A good and decent [person], who saw wrong and tried to right it, saw suffering and tried to heal it . . .
The words the late Senator Edward Kennedy used to eulogise his brother Robert have become part of my definition of a social entrepreneur.
Each of the people featured in my television series, Alvin’s Guide to Good Business, tells the story of how something they saw during a trip to or while growing up made them angry or disgusted, made them say to themselves this is not right or no one should have to live like this. Above all it made them want to do something to improve the lives of the people in those situations today and in the future.
Many were so compelled by their feelings that they used their own savings and funds from relatives to start charities to raise money for the cause they believed in. While they may have had little experience in running such an organisation, they knew intuitively it was the right thing to do and each person knew he or she would have a steep learning curve.
Quickly, each person realised that their organisation had a double bottom line" - a favourite phrase of social entrepreneurs Andrea and Barry Coleman of Riders for Health (the award-winning enterprise that works to give health workers in Africa access to reliable transportation). This means that the entrepreneurs had to raise the money and use it most efficiently (in order to be able to attract more funding), while at the same time effecting the most social change they could. This double bottom line concern was shared by all of the social entrepreneurs I met.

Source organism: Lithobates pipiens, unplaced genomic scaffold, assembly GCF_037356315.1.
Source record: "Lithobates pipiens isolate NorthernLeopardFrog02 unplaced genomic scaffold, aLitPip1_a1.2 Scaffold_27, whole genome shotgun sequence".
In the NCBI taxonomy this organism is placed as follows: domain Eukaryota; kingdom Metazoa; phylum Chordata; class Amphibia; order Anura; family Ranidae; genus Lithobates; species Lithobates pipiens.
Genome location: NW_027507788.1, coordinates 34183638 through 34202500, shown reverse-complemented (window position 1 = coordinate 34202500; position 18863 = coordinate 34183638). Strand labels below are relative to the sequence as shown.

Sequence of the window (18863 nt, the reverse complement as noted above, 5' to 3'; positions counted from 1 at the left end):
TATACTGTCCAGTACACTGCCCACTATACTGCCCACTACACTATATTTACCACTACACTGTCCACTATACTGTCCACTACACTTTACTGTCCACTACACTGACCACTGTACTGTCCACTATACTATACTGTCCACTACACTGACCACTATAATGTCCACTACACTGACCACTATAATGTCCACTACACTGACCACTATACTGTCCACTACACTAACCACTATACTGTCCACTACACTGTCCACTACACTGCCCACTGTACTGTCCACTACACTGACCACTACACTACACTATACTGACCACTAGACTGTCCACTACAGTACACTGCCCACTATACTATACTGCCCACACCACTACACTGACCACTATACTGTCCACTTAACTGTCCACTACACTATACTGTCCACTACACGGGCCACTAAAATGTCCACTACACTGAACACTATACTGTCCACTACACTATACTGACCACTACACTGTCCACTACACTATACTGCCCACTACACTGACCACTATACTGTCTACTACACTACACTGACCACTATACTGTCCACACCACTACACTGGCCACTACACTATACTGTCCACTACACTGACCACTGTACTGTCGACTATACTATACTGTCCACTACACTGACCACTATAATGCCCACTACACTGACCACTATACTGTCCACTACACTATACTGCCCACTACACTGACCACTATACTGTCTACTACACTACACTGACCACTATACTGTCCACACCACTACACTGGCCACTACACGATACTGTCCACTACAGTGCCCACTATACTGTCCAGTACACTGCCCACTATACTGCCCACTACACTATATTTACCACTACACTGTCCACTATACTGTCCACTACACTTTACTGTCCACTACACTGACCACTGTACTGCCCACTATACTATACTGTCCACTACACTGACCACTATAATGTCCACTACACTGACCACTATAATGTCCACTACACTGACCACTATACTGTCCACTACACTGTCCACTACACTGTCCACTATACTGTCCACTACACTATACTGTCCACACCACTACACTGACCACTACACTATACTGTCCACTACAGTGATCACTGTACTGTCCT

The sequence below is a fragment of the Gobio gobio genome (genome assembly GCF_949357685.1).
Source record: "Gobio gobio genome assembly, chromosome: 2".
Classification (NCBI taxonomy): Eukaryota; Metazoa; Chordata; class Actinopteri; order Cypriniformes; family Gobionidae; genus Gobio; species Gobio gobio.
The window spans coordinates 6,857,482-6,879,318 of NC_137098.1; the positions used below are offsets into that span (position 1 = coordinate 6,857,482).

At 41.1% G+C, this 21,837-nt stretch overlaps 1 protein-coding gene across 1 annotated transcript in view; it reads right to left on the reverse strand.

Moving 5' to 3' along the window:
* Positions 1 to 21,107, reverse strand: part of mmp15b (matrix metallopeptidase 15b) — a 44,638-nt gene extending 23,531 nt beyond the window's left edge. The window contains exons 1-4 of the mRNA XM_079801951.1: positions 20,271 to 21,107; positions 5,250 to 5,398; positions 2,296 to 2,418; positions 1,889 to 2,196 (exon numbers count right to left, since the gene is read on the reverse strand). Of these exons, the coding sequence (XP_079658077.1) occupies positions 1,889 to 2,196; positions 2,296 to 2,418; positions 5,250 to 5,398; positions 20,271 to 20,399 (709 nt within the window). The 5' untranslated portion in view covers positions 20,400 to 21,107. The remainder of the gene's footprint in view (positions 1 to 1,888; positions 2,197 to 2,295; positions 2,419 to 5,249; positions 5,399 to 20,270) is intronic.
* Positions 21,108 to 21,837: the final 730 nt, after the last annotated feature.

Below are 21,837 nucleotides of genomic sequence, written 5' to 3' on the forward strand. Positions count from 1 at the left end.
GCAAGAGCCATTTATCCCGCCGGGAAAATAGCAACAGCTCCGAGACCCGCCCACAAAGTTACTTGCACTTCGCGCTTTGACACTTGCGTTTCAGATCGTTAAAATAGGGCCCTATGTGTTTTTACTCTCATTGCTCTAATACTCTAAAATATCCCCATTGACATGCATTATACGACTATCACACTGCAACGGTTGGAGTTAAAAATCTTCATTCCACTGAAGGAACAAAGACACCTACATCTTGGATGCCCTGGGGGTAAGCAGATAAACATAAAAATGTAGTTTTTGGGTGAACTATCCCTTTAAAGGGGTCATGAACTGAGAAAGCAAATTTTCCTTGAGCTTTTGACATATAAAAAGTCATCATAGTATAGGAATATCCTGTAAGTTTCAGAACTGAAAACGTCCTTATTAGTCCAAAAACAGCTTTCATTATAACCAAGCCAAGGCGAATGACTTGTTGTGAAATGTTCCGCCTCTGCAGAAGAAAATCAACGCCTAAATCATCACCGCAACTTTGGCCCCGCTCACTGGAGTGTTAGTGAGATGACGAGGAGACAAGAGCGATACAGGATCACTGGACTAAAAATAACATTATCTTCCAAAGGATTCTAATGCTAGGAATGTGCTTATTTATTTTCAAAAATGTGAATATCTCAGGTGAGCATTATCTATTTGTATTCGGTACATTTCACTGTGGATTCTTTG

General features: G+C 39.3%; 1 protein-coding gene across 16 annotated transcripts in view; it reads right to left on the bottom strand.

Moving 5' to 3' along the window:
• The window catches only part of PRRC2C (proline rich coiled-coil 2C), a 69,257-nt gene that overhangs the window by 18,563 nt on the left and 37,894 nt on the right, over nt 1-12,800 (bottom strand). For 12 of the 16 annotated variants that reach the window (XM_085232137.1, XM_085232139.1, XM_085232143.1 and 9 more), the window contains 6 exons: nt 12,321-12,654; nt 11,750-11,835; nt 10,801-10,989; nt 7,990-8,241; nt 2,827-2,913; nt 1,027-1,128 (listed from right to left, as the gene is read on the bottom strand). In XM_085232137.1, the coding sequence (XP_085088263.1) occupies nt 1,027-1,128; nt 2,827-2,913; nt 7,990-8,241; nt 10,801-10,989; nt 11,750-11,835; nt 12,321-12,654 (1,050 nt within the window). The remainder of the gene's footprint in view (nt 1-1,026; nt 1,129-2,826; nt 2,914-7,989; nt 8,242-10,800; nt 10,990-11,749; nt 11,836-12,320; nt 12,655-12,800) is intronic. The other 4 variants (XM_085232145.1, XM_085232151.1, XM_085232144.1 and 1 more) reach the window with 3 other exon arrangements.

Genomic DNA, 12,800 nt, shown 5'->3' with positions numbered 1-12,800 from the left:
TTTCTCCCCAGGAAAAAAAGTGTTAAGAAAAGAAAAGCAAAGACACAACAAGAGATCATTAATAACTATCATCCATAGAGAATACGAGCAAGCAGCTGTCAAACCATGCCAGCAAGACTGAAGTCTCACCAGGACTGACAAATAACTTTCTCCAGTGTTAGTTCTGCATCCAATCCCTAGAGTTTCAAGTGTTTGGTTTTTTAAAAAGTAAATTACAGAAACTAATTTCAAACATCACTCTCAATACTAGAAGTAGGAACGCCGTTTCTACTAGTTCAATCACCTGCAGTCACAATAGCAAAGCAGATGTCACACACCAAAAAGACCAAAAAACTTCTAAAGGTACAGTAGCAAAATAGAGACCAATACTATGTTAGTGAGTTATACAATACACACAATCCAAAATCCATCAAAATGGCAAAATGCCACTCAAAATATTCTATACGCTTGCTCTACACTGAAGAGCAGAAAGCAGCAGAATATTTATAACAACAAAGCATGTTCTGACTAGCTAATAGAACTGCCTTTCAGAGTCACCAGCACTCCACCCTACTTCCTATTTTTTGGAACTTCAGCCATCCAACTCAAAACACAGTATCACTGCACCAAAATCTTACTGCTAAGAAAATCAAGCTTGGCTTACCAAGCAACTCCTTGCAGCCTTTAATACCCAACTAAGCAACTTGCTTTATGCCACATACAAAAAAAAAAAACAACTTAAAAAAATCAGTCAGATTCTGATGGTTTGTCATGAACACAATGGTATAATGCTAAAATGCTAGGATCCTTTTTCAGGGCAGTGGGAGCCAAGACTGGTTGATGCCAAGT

While there is no one-size-fits-all business model for social entrepreneurship, I did find other common concerns.
Continuous fundraising and succession are two of the biggest. The recent worldwide economic downturn has made fundraising a challenge for most social enterprises, especially those with less data showing the effectiveness of their enterprise. Funders are undoubtedly moved by the emotions underlying the organisation, but they also want proof (or close to it) of its effectiveness.
Often, the enterprise is heavily associated with its founder, who is also the primary fundraiser. Finding or designating the person who can continue the organisation’s work and raise the needed funding is an issue that is often sidestepped - especially if the person has a forceful personality and is doing a remarkable job.
Funders are undoubtedly moved by the emotions underlying the organisation, but they also want proof of its effectiveness
The final issue common to all is creating a sustainable organisation. For some this involves taking an aspect of the social enterprise and making it a for-profit business with the proceeds used to fund other non-money making parts of the organisation. For others, particularly those involved in education, it may involve establishing a source of long-term funding, such as an endowment, and using the income generated by it to pay for work of the social enterprise.
What all of the social enterprises are most successful at is listening to the local people they are trying to help and learning directly from them and tapping into their experiences. This is the most effective way to understand precisely and accurately what their needs are. Most importantly, it gives the people being helped a sense of ownership in the social enterprise - that they were listened to, instead of being talked to.
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